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The world agreed to a coronavirus inquiry. Just when and how, though, are still in dispute

Only once before has the World Health Organisation held its annual World Health Assembly during a pandemic. The last time it happened, in 2009, the influenza pandemic was only in its first weeks – with far fewer deaths than the world has seen this year.

And never before has the meeting of world leaders, health diplomats and public health experts been held entirely virtually over a condensed two days instead of the normal eight-to-nine-day affair.

As expected, the assembly proved to be a high stakes game of bare-knuckled diplomacy – with a victory (of sorts) for the western countries that had been advocating for an independent inquiry into the origins of the coronavirus pandemic.

China had pushed back hard against such an inquiry, first proposed by Australia last month, but eventually agreed after other countries signed on.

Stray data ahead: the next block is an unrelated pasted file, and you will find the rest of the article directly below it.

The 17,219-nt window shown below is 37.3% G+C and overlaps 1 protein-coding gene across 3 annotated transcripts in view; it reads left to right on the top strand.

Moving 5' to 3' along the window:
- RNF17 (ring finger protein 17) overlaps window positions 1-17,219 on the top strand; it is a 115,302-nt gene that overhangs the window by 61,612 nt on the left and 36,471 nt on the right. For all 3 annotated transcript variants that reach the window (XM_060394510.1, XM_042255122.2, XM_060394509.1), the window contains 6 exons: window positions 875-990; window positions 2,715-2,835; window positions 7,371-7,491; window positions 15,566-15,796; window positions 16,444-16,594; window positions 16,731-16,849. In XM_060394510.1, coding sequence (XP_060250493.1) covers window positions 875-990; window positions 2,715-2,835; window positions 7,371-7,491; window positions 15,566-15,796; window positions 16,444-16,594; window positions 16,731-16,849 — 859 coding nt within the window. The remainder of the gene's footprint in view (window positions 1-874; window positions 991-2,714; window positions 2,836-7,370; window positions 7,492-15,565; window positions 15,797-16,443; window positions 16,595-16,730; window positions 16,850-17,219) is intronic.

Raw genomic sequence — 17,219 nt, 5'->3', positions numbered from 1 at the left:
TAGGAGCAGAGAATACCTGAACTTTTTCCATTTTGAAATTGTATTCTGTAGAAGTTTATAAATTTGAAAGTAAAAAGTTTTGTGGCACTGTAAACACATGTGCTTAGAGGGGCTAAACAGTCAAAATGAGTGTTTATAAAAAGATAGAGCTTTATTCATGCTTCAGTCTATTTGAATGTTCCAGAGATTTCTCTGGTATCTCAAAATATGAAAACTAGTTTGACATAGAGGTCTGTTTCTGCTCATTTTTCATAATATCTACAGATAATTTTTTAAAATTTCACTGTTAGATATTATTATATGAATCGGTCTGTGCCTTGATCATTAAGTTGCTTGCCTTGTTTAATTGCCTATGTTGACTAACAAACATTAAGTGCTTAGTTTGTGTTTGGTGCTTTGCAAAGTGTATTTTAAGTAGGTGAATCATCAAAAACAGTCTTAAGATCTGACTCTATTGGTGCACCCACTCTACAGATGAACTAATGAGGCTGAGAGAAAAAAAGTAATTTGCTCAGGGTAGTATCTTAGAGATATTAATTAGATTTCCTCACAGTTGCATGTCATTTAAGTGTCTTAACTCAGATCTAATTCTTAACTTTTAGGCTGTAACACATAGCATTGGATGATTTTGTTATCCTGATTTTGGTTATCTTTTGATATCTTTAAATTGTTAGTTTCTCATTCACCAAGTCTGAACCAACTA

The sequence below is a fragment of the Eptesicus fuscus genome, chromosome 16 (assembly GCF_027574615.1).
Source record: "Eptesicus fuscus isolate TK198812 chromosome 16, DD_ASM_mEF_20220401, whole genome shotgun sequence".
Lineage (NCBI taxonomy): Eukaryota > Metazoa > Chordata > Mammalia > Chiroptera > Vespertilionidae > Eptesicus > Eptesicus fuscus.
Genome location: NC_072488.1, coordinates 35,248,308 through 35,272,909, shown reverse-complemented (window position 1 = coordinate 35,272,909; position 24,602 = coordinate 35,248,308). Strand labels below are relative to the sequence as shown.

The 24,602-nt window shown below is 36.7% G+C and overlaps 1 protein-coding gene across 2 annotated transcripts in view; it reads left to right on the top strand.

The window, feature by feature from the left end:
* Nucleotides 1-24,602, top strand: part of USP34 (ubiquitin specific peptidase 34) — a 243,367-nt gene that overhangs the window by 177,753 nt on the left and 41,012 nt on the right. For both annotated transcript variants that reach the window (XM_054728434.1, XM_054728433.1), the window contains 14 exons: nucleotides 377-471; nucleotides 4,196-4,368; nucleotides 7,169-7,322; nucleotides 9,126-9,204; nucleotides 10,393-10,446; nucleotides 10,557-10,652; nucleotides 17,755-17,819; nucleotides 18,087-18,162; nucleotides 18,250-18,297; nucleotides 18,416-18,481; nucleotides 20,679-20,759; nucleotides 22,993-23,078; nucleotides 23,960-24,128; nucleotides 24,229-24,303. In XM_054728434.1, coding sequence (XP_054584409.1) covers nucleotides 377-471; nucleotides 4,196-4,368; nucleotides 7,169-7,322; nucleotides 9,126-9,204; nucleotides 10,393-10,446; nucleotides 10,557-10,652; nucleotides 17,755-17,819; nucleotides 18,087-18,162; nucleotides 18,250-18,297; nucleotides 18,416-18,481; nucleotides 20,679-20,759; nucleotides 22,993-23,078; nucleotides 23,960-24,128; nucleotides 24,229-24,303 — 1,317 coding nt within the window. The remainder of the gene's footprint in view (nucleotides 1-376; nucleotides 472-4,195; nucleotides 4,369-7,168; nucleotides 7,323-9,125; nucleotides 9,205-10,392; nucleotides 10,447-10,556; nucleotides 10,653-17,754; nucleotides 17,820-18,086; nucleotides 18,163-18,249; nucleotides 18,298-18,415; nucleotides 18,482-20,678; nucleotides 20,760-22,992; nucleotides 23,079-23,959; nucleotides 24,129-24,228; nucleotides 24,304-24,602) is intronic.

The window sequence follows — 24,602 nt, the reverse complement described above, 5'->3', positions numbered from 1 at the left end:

Even though the resolution was adopted, there are still many unanswered questions about what happens next, specifically, when and how an investigation will actually occur.

Harsh critiques from the US

While country after country praised the WHO for its efforts to contain the COVID-19 virus, US Health Secretary Alex Azar predictably accused the global health body of mishandling the crisis.

In a Trumpian-esque attempt at re-writing history, Azar even went so far as to suggest the WHO failed to alert countries early enough to the COVID-19 threat, despite the fact the organisation issued its first warnings on January 4.

China, meanwhile, quickly sensed it had lost the diplomatic battle to prevent an inquiry into the origins of the virus after more than 100 countries supported a draft resolution put forth by Australia and its European and African allies.

President Xi Jinping agreed China would support a WHO-led investigation, but there were two major stipulations – that it happen after the pandemic was over and would focus on more than just looking at China’s actions.